Thursday, 21 March 2013

As Osborne delivers a fantasy budget, the Cypriot minnow says no to the EC crocodile

Cypriots protest against the EU bailout, which would require a one-time tax on bank deposits.
Russia Today dismisses Brussels as ‘out of the picture’ in Cyprus
Sterling has weakened around 7% against the dollar this year. But while Osborne the diminutive deckchair attendant on the Titanic was admitting this lunchtime that his fiscal watchdog had cut its 2013 U.K. growth forecast in half to 0.6%, The Slog went off in search of people and TV channels that might have even the vaguest idea about WTF is going on in relation to the Cyprus bailout….or indeed, if there is going to be one. The alternative (just so we’re clear about this) is an EU Member default, Cyprus bank crashes, and without question some ancillary damage elsewhere. Especially to the plans of Draper George in Westminster.

What’s clear is that, in the last few hours, the EC has returned to a form of hardball, in that it has been made brutally clear to the Cypriot authorities that no further bailout monies will be made available. Russia Today contained a report around 3.30pm GMT quoting a British financial expert as saying that the EC “is now no longer in the picture”. RT is a thinly disguised propaganda vehicle for Moscow; however, the report then seemed to be confirmed by the Cypriot finance minister holding a press conference there to insist that “we will not leave until we have a deal”.
In Moscow, Nicosia is seeking a further €5 billion, on top of a five-year extension and lower interest on an existing €2.5 billion loan. But back on the island itself, Plan B began to look like a raid on the social and pension budgets which (let’s face it) is the only way Spain has managed to stay alive. Quite why anyone thinks the bashing of older and unemployed people is going to be any more popular than looting the bank accounts of farmers and blue-collar workers is beyond me; but then, I am an old-fashioned sort of chap.
And being that sort of cove, I cannot help but ask this simple question: if Russian lends the money to Cyprus, and then the island at some time in the future welches on it, how might this affect Russo-EU relations given that Cyprus went bankrupt in the first place by supporting Greek banks being ‘helped’ by Berlin-am-Brussels?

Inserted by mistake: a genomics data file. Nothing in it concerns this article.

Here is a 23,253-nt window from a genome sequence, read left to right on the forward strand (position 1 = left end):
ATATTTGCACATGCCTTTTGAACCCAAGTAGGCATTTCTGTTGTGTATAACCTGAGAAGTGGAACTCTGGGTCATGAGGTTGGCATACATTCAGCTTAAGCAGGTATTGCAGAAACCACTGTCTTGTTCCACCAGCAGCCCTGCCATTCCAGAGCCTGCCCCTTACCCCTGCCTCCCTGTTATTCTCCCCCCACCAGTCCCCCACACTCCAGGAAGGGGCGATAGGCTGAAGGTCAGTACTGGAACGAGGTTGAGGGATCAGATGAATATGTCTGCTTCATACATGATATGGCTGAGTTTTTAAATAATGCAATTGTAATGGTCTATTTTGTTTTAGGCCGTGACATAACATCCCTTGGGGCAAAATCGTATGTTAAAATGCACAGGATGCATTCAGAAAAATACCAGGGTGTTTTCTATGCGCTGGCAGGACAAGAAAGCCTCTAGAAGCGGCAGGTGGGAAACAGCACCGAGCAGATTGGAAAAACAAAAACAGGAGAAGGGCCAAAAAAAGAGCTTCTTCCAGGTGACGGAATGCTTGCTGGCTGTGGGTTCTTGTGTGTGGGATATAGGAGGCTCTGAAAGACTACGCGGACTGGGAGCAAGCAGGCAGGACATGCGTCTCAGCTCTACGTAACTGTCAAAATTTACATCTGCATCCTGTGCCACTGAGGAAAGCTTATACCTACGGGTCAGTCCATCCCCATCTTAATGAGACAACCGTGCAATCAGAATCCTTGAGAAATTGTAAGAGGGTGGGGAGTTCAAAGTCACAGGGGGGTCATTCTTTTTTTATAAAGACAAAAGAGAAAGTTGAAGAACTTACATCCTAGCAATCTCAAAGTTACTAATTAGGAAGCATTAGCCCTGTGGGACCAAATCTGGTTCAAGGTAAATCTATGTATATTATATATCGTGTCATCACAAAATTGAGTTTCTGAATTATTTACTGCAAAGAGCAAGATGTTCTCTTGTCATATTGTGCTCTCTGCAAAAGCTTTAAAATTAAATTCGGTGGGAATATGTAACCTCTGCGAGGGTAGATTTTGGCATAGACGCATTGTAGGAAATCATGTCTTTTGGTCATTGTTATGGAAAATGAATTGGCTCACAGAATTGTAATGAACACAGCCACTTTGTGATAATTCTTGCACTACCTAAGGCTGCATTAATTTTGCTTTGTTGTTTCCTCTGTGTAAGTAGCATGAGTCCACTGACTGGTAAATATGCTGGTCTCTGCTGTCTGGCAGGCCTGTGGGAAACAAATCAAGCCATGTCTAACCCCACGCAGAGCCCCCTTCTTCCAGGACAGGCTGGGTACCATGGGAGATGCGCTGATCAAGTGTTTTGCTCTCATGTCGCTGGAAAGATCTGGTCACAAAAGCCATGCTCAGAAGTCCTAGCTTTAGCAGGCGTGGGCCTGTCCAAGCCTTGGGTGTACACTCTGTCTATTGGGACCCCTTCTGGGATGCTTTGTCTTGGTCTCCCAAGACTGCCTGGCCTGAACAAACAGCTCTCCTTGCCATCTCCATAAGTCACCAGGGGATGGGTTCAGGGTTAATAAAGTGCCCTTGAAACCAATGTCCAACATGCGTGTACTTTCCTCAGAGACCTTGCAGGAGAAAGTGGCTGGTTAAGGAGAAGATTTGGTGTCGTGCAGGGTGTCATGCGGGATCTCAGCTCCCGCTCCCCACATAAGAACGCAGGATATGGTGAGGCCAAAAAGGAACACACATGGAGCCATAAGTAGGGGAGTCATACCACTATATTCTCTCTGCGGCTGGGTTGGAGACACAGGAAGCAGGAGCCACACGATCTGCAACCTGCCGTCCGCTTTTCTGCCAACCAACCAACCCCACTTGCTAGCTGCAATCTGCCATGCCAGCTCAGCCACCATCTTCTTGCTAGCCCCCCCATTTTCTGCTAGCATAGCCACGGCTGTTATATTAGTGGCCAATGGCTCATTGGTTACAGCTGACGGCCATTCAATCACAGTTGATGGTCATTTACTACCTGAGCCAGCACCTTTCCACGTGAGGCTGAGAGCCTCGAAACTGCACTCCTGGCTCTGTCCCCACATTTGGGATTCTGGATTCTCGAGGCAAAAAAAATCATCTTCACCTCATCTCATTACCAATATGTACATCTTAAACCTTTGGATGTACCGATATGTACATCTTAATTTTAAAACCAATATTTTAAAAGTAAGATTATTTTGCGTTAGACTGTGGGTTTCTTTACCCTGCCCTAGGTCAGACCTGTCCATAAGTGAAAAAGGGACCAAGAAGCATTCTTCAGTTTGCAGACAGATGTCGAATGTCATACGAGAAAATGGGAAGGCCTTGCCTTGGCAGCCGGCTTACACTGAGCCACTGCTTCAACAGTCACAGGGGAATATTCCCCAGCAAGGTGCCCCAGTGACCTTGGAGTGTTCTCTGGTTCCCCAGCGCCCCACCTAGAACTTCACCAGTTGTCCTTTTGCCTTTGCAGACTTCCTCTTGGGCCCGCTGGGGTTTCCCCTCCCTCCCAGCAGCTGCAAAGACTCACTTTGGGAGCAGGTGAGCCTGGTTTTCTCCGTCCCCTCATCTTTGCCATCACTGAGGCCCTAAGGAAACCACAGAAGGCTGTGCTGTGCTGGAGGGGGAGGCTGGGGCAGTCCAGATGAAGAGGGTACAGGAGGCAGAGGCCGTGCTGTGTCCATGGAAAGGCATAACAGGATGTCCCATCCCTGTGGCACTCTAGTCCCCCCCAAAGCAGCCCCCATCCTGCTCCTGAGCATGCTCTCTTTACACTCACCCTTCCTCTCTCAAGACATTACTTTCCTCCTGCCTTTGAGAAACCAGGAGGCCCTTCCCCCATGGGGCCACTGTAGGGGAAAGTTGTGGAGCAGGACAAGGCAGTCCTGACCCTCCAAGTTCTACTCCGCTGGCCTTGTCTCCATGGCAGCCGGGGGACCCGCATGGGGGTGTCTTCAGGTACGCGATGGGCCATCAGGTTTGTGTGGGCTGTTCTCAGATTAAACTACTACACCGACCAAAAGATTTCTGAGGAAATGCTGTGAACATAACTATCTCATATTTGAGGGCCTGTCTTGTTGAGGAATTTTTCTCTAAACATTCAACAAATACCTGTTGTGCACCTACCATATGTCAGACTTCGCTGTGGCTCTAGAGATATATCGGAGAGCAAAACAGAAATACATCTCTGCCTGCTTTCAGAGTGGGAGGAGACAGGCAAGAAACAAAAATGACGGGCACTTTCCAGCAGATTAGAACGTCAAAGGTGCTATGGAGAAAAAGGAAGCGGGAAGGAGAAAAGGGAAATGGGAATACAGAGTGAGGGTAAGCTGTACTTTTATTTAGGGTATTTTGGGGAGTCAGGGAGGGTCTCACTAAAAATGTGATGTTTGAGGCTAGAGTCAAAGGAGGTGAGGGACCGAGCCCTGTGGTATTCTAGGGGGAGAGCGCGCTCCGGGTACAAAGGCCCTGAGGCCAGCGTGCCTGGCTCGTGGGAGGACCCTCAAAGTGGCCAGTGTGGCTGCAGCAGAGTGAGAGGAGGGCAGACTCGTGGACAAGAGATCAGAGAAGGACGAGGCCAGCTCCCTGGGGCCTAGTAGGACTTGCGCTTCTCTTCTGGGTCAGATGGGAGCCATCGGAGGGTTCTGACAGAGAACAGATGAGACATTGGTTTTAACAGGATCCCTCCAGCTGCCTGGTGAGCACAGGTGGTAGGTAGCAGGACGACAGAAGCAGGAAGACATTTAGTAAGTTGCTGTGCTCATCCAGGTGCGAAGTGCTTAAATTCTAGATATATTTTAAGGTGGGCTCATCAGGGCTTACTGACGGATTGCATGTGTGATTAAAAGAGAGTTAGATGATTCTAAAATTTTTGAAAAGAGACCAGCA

I don’t mean by this that Moscow will be genuinely upset. Rather, my point is that they will make much of it, in both propaganda and negotiating terms. But in the greater scheme of things, it is a piddling amount for grown nations to argue about.
Let’s not forget the endlessly pernicious EC spin machine in relation to all this. The banking sector in Cyprus is being portrayed in the mainstream European press as a safe haven for every which way kind of Russian mafioso gargoyle. In fact, banking assets held there are about 7.1 x GDP relative to the EU average of 3.5 x GDP  – that is, similar to Ireland and Malta.
By contrast, Jean-Paul Juncker’s beloved Luxembourg has banking assets of 21 x GDP. Would Wolfgang Schäuble now have us believe that JP-J’s homeland is also “an economy that has been unsustainable for decades”?
When a valued Greek source tells me that Cyprus is “Mediterranean spy central” for all the major powers, that person is only relaying what we have all known for years: the British stayed there and put up with the warring factions in the 1950s for strategic naval reasons, the Turks want the entire place transferred to their sovereignty, both the Americans and the Russians accept it as a pivotal  launch base, Islamists use the Turkish half as a regular refuelling port when they’re sending ‘peace’ flotillas to Israel, and the smarter minds in the EU regard the island as crucial to any future planned influence in the Med.
This is what makes any analysis of the thinking behind the current mess so problematic. This afternoon, the euro rose the most in five days after the European Central Bank’s pledge to provide short-term liquidity to Cyprus: but my world-weary mind says that’s probably exactly why they made an offer nobody would be around to refuse. Equally however, some analysts are saying that the very fact of Cyprus seeking alternatives to the European Union for bailout funds has strengthened the 17-nation currency.
But that’s just purely fiscal stuff: very few informed observers really believe that this crisis is about a tiny bailout estimated at 8% of that required to initially rescue Greece. Rather, it is an oil-and-water suspension of German domestic politics, Frankfurt-Berlin politics, EU-Russian-American geopolitics, Greco-Turkish politics, US-Russian-Chinese hydrocarbon politics and, perhaps above, military-industrial geostrategy.
Only one big departure is apparent here, and that is the astonishing élan with which Cyprus has rebuffed the EU’s Orwellian double-speak, and told its hauteurs where to stick it. Whatever the media make of any Cyprus outcome, the EU will never be the same again. For the minnow has dared to say no to the crocodile. And suddenly, he is revealed to be toothless. 

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